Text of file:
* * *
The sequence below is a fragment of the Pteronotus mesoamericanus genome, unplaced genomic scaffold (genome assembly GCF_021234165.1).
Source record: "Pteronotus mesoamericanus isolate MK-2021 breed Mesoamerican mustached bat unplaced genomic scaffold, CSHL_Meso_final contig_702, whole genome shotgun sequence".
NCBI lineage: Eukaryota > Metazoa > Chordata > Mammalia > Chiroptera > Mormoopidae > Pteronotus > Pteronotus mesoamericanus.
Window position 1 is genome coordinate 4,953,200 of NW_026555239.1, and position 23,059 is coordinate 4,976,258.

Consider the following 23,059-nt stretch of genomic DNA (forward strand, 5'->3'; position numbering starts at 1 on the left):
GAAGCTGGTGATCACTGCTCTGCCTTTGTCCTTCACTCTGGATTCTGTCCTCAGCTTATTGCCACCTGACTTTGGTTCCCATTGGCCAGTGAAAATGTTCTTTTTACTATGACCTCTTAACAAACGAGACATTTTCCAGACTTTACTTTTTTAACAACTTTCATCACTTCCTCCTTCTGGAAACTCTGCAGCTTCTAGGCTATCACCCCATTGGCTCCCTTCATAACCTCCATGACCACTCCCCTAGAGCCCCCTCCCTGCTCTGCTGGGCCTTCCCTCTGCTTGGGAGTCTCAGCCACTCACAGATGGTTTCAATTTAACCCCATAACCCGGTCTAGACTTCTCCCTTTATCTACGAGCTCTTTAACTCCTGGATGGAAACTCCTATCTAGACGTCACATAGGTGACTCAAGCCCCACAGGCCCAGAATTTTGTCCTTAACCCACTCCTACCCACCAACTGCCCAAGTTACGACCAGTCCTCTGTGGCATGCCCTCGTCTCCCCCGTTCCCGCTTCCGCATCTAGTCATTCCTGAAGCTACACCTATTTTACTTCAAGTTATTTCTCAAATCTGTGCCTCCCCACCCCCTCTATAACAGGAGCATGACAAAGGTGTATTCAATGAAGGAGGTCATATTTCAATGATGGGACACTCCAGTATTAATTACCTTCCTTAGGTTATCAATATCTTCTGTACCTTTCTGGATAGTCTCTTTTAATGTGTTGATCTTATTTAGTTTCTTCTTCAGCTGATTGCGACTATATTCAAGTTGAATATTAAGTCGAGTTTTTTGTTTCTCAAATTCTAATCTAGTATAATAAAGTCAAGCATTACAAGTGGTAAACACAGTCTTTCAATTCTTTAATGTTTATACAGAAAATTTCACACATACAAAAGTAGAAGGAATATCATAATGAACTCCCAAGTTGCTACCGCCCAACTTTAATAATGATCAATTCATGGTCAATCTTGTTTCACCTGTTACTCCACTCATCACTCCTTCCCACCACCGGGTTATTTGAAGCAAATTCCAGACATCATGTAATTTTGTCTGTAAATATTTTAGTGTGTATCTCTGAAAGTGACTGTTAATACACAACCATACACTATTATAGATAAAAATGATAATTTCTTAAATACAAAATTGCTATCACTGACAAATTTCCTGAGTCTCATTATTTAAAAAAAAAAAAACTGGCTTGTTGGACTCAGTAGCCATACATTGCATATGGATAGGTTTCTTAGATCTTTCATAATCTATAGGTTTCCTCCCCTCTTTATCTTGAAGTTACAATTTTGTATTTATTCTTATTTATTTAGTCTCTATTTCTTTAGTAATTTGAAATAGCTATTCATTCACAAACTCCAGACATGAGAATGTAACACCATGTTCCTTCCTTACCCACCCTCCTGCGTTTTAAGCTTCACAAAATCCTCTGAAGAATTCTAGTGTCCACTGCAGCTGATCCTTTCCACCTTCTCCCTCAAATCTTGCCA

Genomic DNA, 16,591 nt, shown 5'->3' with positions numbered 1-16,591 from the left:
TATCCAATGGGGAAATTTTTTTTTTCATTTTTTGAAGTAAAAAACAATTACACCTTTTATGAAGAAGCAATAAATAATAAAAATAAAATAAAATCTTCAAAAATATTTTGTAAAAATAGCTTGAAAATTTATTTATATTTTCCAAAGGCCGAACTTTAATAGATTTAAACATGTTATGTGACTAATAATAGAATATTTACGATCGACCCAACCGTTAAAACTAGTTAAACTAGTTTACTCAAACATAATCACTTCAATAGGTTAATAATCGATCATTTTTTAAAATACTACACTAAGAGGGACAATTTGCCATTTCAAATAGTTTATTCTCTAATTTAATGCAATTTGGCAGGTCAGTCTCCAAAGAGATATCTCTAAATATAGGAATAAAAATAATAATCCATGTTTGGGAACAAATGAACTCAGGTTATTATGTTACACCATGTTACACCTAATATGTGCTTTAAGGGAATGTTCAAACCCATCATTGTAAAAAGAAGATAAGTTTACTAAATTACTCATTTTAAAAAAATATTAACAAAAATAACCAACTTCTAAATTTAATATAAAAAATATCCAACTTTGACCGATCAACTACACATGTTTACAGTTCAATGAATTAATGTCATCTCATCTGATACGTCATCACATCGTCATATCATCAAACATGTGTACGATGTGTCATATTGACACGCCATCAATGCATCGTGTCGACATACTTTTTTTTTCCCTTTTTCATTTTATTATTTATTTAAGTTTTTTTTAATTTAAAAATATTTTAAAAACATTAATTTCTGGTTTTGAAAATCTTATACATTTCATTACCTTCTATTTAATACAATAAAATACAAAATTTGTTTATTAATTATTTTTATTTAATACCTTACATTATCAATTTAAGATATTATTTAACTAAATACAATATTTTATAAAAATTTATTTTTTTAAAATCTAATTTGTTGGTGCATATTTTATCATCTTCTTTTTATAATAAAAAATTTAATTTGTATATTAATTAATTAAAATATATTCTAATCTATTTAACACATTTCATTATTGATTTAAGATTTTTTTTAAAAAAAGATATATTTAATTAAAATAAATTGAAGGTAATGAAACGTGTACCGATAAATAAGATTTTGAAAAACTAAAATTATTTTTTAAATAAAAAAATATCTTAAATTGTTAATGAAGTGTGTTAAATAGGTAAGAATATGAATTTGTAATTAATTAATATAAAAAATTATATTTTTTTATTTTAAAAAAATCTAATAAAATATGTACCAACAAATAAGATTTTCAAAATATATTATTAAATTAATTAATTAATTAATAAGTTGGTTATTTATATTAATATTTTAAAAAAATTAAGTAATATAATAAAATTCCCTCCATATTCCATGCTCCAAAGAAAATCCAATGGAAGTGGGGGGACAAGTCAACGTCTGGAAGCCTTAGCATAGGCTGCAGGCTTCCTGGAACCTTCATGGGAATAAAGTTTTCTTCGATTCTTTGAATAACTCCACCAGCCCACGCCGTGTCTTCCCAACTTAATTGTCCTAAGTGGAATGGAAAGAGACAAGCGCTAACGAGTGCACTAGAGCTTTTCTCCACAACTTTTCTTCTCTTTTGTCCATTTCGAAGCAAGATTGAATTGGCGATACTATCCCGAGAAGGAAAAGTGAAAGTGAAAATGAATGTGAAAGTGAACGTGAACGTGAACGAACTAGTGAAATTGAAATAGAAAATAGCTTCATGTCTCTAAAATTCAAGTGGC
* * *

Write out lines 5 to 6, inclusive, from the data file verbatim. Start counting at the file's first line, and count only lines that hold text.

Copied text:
Consider the following 23,059-nt stretch of genomic DNA (forward strand, 5'->3'; position numbering starts at 1 on the left):
GAAGCTGGTGATCACTGCTCTGCCTTTGTCCTTCACTCTGGATTCTGTCCTCAGCTTATTGCCACCTGACTTTGGTTCCCATTGGCCAGTGAAAATGTTCTTTTTACTATGACCTCTTAACAAACGAGACATTTTCCAGACTTTACTTTTTTAACAACTTTCATCACTTCCTCCTTCTGGAAACTCTGCAGCTTCTAGGCTATCACCCCATTGGCTCCCTTCATAACCTCCATGACCACTCCCCTAGAGCCCCCTCCCTGCTCTGCTGGGCCTTCCCTCTGCTTGGGAGTCTCAGCCACTCACAGATGGTTTCAATTTAACCCCATAACCCGGTCTAGACTTCTCCCTTTATCTACGAGCTCTTTAACTCCTGGATGGAAACTCCTATCTAGACGTCACATAGGTGACTCAAGCCCCACAGGCCCAGAATTTTGTCCTTAACCCACTCCTACCCACCAACTGCCCAAGTTACGACCAGTCCTCTGTGGCATGCCCTCGTCTCCCCCGTTCCCGCTTCCGCATCTAGTCATTCCTGAAGCTACACCTATTTTACTTCAAGTTATTTCTCAAATCTGTGCCTCCCCACCCCCTCTATAACAGGAGCATGACAAAGGTGTATTCAATGAAGGAGGTCATATTTCAATGATGGGACACTCCAGTATTAATTACCTTCCTTAGGTTATCAATATCTTCTGTACCTTTCTGGATAGTCTCTTTTAATGTGTTGATCTTATTTAGTTTCTTCTTCAGCTGATTGCGACTATATTCAAGTTGAATATTAAGTCGAGTTTTTTGTTTCTCAAATTCTAATCTAGTATAATAAAGTCAAGCATTACAAGTGGTAAACACAGTCTTTCAATTCTTTAATGTTTATACAGAAAATTTCACACATACAAAAGTAGAAGGAATATCATAATGAACTCCCAAGTTGCTACCGCCCAACTTTAATAATGATCAATTCATGGTCAATCTTGTTTCACCTGTTACTCCACTCATCACTCCTTCCCACCACCGGGTTATTTGAAGCAAATTCCAGACATCATGTAATTTTGTCTGTAAATATTTTAGTGTGTATCTCTGAAAGTGACTGTTAATACACAACCATACACTATTATAGATAAAAATGATAATTTCTTAAATACAAAATTGCTATCACTGACAAATTTCCTGAGTCTCATTATTTAAAAAAAAAAAAACTGGCTTGTTGGACTCAGTAGCCATACATTGCATATGGATAGGTTTCTTAGATCTTTCATAATCTATAGGTTTCCTCCCCTCTTTATCTTGAAGTTACAATTTTGTATTTATTCTTATTTATTTAGTCTCTATTTCTTTAGTAATTTGAAATAGCTATTCATTCACAAACTCCAGACATGAGAATGTAACACCATGTTCCTTCCTTACCCACCCTCCTGCGTTTTAAGCTTCACAAAATCCTCTGAAGAATTCTAGTGTCCACTGCAGCTGATCCTTTCCACCTTCTCCCTCAAATCTTGCCA